Betahistine has been used for treating vertigo for years and its effectiveness was shown in many studies (7, 13-15, 17-22). In a Cochrane review conducted by Murdin, 16 studies comparing betahistine and placebo in different vertigo types were included. Pooled data showed that betahistine was better than placebo in reducing vertigo symptoms and the proportion of patients reporting an overall reduction of their vertigo symptoms was higher in the betahistine group (risk ratio (RR)= 1.30, 95% confidence interval (CI)= 1.05 to 1.60). However, statistical heterogeneity of data was high. The most common adverse effects were gastrointestinal symptoms and headache, which were statistically similar in both groups (16% in betahistine group and 15% in placebo group and RR= 1.03, 95% CI= 0.76 to 1.40). Authors concluded that low quality evidence suggests that betahistine may have a positive effect on reduction of vertigo symptoms and there is a low risk of adverse events associated with betahistine (13).
It has been shown that piracetam might be effective on both chronic and acute vertigo (6-10, 23). Although the exact mechanism by which piracetam affects vertigo is not determined yet, it seems to be due to an increase in vestibular compensation by exerting effects on neurotransmission and microcirculation; which result from its effects on cell membrane fluidity (8, 10, 24, 25).
There are previous studies, which have evaluated the effectiveness of piracetam in various vertigo settings. Ozdemir and Dogan compared intravenous piracetam with intravenous dimenhydrinate in the acute setting in two separate studies. Both studies showed that intravenous piracetam and intravenous dimenhydrinate have similar effectiveness in improving acute vertigo (6, 9).
In a study by Akdogan, oral piracetam and placebo were compared in chronic vertigo lasting more than 3 months. Piracetam was more effective than placebo in treating all of the symptoms (5). In a sub-analysis of data from OSVaLD study, which was conducted by Melnikov, it was shown that piracetam and betahistine combination therapy is more effective than treatment with betahistine alone in patients with peripheral vestibular vertigo(7). Rosenhal evaluated the effectiveness of betahistine in comparison with placebo for treating chronic vertigo in a multicenter, randomized clinical trial. Piracetam was more effective than placebo in decreasing frequency of vertigo episodes, interval malaise, and imbalance (10). In a study by Ince Gunal, Patients with autosomal dominant cerebellar ataxia were given intravenous piracetam. It was shown that piracetam causes improvement in posture and gait disturbances of these patients (23).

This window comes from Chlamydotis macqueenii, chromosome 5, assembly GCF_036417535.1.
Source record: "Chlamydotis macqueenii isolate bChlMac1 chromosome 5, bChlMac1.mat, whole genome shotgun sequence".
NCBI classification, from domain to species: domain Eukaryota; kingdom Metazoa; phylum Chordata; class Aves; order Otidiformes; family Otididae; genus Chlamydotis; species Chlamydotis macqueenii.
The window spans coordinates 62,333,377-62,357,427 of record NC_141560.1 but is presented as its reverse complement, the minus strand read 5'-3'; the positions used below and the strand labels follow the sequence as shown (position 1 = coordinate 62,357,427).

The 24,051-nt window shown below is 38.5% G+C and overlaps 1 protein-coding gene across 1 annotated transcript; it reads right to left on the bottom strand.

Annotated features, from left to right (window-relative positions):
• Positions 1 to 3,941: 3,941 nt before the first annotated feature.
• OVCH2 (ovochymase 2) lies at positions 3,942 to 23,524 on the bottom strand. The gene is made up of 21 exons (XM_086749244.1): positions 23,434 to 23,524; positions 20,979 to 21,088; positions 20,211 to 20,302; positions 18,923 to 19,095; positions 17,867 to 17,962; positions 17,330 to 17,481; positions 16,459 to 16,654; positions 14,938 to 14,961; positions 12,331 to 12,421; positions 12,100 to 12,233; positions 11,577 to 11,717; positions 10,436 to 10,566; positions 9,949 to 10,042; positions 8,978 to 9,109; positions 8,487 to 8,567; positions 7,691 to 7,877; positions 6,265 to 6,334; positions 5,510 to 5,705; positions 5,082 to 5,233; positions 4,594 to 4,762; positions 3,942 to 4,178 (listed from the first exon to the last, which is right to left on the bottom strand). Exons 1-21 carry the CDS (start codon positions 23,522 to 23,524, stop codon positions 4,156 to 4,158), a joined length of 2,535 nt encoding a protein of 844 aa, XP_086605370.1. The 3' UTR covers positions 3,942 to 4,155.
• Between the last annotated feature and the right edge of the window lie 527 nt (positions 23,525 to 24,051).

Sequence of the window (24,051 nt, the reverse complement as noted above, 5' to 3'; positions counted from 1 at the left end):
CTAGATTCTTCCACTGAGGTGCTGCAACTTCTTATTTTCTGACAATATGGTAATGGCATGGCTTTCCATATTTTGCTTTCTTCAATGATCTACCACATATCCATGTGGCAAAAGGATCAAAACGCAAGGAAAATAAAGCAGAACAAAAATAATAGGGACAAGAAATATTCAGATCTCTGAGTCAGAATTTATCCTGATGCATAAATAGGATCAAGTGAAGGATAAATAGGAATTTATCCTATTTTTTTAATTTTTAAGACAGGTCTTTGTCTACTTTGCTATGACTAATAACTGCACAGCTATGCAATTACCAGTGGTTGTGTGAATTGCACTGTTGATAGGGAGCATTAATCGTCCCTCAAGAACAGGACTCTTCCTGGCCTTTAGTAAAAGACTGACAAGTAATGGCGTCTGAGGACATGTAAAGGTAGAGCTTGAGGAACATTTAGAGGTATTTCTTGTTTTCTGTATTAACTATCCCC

It seems that oral piracetam is an alternative choice for treatment of peripheral vertigo and should be considered for in- and out-patient management of peripheral vertigo.
The patients and allocating physician were not blinded to the prescribed drugs. There was no placebo group in the study. We cannot rule out the probability of spontaneous recovery of vertigo, nausea and fatigue symptoms of the patients in the seven-day period after the initial presentation to ED. Because of the small sample size and differences in the settings of previous studies, it is hard to reach a definite conclusion about the role of piracetam in vertigo treatment. It seems that there is a need for larger, multicenter studies and meta-analyses for a strong conclusion.
The authors wish to thank all Emergency Department staff of Imam Hossein, Shohadaye Tajrish, Loghman Hakim and Sina Hospitals for their contribution. This article is extracted from the residency thesis of Seyedeh Roghieh Larimi.
Ali Arhami Dolatabadi: idea development, and supervising the team.
Seyedeh Roghieh Larimi: patient allocation, initial interview, and writing the manuscript.
Arash Safaie: follow up interview with the patients, statistical analysis, and writing the manuscript.
Ali Arhami Dolatabadi: 0000-0001-9492-9520
Arash Safaie: 0000-0002-1127-6681